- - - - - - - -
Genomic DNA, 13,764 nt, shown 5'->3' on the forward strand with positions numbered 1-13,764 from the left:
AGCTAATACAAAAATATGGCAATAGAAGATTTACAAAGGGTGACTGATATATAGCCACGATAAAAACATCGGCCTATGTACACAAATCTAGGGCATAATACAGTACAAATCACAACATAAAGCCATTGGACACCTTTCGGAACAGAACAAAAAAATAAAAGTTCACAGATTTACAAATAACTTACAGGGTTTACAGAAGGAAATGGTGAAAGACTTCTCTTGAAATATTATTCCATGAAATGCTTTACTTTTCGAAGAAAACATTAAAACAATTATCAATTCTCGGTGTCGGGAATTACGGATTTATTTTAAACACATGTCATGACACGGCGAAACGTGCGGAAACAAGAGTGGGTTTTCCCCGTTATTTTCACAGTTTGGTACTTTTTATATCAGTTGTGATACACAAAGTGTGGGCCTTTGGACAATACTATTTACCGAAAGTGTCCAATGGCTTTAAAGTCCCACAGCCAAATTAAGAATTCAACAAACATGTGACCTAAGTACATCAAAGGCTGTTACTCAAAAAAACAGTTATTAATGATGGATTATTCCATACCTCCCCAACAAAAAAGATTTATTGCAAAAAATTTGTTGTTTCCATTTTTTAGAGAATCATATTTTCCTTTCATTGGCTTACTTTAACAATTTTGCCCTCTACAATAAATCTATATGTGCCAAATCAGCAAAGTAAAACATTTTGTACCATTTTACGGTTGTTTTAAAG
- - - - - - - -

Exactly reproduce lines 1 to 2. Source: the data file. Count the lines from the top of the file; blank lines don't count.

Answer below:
Genomic DNA, 13,764 nt, shown 5'->3' on the forward strand with positions numbered 1-13,764 from the left:
AGCTAATACAAAAATATGGCAATAGAAGATTTACAAAGGGTGACTGATATATAGCCACGATAAAAACATCGGCCTATGTACACAAATCTAGGGCATAATACAGTACAAATCACAACATAAAGCCATTGGACACCTTTCGGAACAGAACAAAAAAATAAAAGTTCACAGATTTACAAATAACTTACAGGGTTTACAGAAGGAAATGGTGAAAGACTTCTCTTGAAATATTATTCCATGAAATGCTTTACTTTTCGAAGAAAACATTAAAACAATTATCAATTCTCGGTGTCGGGAATTACGGATTTATTTTAAACACATGTCATGACACGGCGAAACGTGCGGAAACAAGAGTGGGTTTTCCCCGTTATTTTCACAGTTTGGTACTTTTTATATCAGTTGTGATACACAAAGTGTGGGCCTTTGGACAATACTATTTACCGAAAGTGTCCAATGGCTTTAAAGTCCCACAGCCAAATTAAGAATTCAACAAACATGTGACCTAAGTACATCAAAGGCTGTTACTCAAAAAAACAGTTATTAATGATGGATTATTCCATACCTCCCCAACAAAAAAGATTTATTGCAAAAAATTTGTTGTTTCCATTTTTTAGAGAATCATATTTTCCTTTCATTGGCTTACTTTAACAATTTTGCCCTCTACAATAAATCTATATGTGCCAAATCAGCAAAGTAAAACATTTTGTACCATTTTACGGTTGTTTTAAAG